By Anna Merlan
By Roy Edroso
By Carolyn Hughes
By Chuck Strouse
By Albert Samaha
By Anna Merlan
By Steve Weinstein
By Tessa Stuart
On the night of November 24, less than a week after Mayor Giuliani announced his plan to arrest homeless people sleeping in public places, Gerald Cazes bedded down on a bench, thinking about little other than keeping warm. It was about 30 degrees and he and a few buddies were in Sara Roosevelt Park on Houston and Chrystie streets, buried under as many blankets as they could find.
It wasn't the cold that woke them. Cazes says the police roused him and the other homeless men in the park around 2 a.m., asking everyone for identification. What the police didn't ask, according to Cazes, was whether the men were interested in going to shelters or receiving any other services, a question the Giuliani administration says is part of its new policy. "If they had, I might have gone," says Cazes, "depending on which shelter." The police department did not return repeated phone calls for comment.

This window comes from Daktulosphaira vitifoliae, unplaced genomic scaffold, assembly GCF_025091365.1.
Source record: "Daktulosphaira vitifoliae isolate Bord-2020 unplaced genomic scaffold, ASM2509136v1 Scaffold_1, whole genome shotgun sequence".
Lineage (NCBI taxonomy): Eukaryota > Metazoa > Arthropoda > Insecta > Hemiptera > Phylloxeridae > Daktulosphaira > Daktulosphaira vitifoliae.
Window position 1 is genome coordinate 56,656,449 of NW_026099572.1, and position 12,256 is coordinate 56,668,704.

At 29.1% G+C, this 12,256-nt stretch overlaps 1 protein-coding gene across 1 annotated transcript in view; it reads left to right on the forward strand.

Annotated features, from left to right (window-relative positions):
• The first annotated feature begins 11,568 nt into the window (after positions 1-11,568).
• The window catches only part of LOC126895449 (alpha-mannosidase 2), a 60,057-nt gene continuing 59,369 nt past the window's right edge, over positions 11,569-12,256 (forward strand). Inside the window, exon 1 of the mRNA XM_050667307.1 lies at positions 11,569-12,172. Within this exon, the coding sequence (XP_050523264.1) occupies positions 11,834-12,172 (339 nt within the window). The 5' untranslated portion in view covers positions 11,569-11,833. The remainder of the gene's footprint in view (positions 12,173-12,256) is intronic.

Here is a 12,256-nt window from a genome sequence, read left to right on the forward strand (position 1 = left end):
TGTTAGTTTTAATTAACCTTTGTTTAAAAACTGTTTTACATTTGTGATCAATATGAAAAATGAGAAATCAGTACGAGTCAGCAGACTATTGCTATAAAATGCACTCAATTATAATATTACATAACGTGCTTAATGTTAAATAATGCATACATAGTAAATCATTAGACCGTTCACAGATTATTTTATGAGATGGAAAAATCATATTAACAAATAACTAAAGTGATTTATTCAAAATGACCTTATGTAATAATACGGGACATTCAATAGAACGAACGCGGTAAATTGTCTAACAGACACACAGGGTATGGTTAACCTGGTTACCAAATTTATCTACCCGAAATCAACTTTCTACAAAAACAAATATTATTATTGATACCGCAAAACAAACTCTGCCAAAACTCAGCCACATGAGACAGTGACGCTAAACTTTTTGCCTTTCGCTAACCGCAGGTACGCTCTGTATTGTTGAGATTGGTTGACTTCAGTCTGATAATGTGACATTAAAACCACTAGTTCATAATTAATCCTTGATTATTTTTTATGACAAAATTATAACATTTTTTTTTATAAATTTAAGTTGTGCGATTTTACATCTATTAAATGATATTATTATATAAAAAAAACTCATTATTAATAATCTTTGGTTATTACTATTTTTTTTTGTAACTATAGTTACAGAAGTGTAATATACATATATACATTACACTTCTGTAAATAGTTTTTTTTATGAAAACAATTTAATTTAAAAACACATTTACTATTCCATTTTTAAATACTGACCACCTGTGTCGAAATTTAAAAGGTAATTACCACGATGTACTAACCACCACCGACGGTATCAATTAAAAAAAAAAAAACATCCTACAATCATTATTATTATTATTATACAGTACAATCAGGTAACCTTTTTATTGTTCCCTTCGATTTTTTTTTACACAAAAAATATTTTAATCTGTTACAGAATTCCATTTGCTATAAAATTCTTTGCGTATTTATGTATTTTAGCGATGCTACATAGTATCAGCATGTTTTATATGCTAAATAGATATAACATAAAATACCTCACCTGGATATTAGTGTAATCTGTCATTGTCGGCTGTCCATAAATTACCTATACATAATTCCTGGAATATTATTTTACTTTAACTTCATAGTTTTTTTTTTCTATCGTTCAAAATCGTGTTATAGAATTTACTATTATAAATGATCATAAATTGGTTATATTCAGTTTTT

Instead, says Cazes, the group was herded into a police van, which took them to the Ninth Precinct, where they were arrested for trespassing and locked up with other homeless people. At about 5:30 a.m., the group, which Cazes estimates at this point to have been about two dozen men, was moved to a holding cell in the courthouse and assigned a Legal Aid attorney. At around 11:30 in the morning, Cazes went before the judge.
"He said this was a waste of his time and that we should all just get out of there," says Cazes. Upon leaving the courthouse, the 37-year-old, who characterizes himself as a severe alcoholic, was given a token, which is routine in the release of indigent detainees. "I used it to ride back to the area I stay in around Houston Street."
But his usual crew was nowhere to be found. "I haven't really seen anybody because they're so scattered out now," says Cazes, who has heard that one of the men arrested with him has been riding the trains. At press time, Cazes is hoping to spend the night in a mission. "Everybody's slowly but surely disappearing, finding more secluded areas to sleep."